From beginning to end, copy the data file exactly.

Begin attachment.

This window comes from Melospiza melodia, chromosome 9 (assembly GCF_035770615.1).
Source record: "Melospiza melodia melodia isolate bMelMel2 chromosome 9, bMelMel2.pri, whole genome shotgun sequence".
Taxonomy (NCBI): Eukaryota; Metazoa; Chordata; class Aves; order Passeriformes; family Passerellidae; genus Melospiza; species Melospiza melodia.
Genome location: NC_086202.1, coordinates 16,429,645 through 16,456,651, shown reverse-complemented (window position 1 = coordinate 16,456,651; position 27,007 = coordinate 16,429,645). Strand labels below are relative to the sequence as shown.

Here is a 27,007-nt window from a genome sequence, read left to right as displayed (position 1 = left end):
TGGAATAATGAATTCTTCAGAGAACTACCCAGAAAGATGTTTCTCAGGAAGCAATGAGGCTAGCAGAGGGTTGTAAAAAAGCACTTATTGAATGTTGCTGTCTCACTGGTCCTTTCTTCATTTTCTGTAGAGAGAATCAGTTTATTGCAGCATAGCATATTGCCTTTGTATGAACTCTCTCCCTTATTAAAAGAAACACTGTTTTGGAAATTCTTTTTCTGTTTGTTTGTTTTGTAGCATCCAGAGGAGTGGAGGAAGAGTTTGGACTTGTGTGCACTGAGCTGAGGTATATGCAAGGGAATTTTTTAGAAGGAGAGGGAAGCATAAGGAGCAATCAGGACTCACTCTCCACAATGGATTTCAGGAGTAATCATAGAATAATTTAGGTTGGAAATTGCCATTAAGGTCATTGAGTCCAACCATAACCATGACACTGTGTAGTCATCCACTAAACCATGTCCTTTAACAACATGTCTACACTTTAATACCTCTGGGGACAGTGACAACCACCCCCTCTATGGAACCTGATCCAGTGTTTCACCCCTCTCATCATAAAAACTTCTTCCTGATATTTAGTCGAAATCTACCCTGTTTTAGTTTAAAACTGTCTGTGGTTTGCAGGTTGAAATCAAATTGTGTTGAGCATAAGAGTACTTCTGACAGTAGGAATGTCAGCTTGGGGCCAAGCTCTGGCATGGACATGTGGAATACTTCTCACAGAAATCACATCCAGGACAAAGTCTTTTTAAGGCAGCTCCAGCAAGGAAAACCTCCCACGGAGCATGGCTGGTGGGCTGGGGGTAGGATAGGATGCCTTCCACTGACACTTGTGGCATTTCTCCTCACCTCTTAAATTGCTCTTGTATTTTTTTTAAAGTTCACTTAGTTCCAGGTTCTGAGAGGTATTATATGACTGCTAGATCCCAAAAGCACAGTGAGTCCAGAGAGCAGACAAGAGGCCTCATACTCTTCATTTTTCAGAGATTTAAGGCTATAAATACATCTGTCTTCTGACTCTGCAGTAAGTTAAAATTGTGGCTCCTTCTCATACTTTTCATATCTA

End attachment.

This window comes from Melospiza melodia, chromosome 9 (assembly GCF_035770615.1).
Source record: "Melospiza melodia melodia isolate bMelMel2 chromosome 9, bMelMel2.pri, whole genome shotgun sequence".
Taxonomy (NCBI): Eukaryota; Metazoa; Chordata; class Aves; order Passeriformes; family Passerellidae; genus Melospiza; species Melospiza melodia.
Genome location: NC_086202.1, coordinates 16,429,645 through 16,456,651, shown reverse-complemented (window position 1 = coordinate 16,456,651; position 27,007 = coordinate 16,429,645). Strand labels below are relative to the sequence as shown.

Here is a 27,007-nt window from a genome sequence, read left to right as displayed (position 1 = left end):
TGGAATAATGAATTCTTCAGAGAACTACCCAGAAAGATGTTTCTCAGGAAGCAATGAGGCTAGCAGAGGGTTGTAAAAAAGCACTTATTGAATGTTGCTGTCTCACTGGTCCTTTCTTCATTTTCTGTAGAGAGAATCAGTTTATTGCAGCATAGCATATTGCCTTTGTATGAACTCTCTCCCTTATTAAAAGAAACACTGTTTTGGAAATTCTTTTTCTGTTTGTTTGTTTTGTAGCATCCAGAGGAGTGGAGGAAGAGTTTGGACTTGTGTGCACTGAGCTGAGGTATATGCAAGGGAATTTTTTAGAAGGAGAGGGAAGCATAAGGAGCAATCAGGACTCACTCTCCACAATGGATTTCAGGAGTAATCATAGAATAATTTAGGTTGGAAATTGCCATTAAGGTCATTGAGTCCAACCATAACCATGACACTGTGTAGTCATCCACTAAACCATGTCCTTTAACAACATGTCTACACTTTAATACCTCTGGGGACAGTGACAACCACCCCCTCTATGGAACCTGATCCAGTGTTTCACCCCTCTCATCATAAAAACTTCTTCCTGATATTTAGTCGAAATCTACCCTGTTTTAGTTTAAAACTGTCTGTGGTTTGCAGGTTGAAATCAAATTGTGTTGAGCATAAGAGTACTTCTGACAGTAGGAATGTCAGCTTGGGGCCAAGCTCTGGCATGGACATGTGGAATACTTCTCACAGAAATCACATCCAGGACAAAGTCTTTTTAAGGCAGCTCCAGCAAGGAAAACCTCCCACGGAGCATGGCTGGTGGGCTGGGGGTAGGATAGGATGCCTTCCACTGACACTTGTGGCATTTCTCCTCACCTCTTAAATTGCTCTTGTATTTTTTTTAAAGTTCACTTAGTTCCAGGTTCTGAGAGGTATTATATGACTGCTAGATCCCAAAAGCACAGTGAGTCCAGAGAGCAGACAAGAGGCCTCATACTCTTCATTTTTCAGAGATTTAAGGCTATAAATACATCTGTCTTCTGACTCTGCAGTAAGTTAAAATTGTGGCTCCTTCTCATACTTTTCATATCTA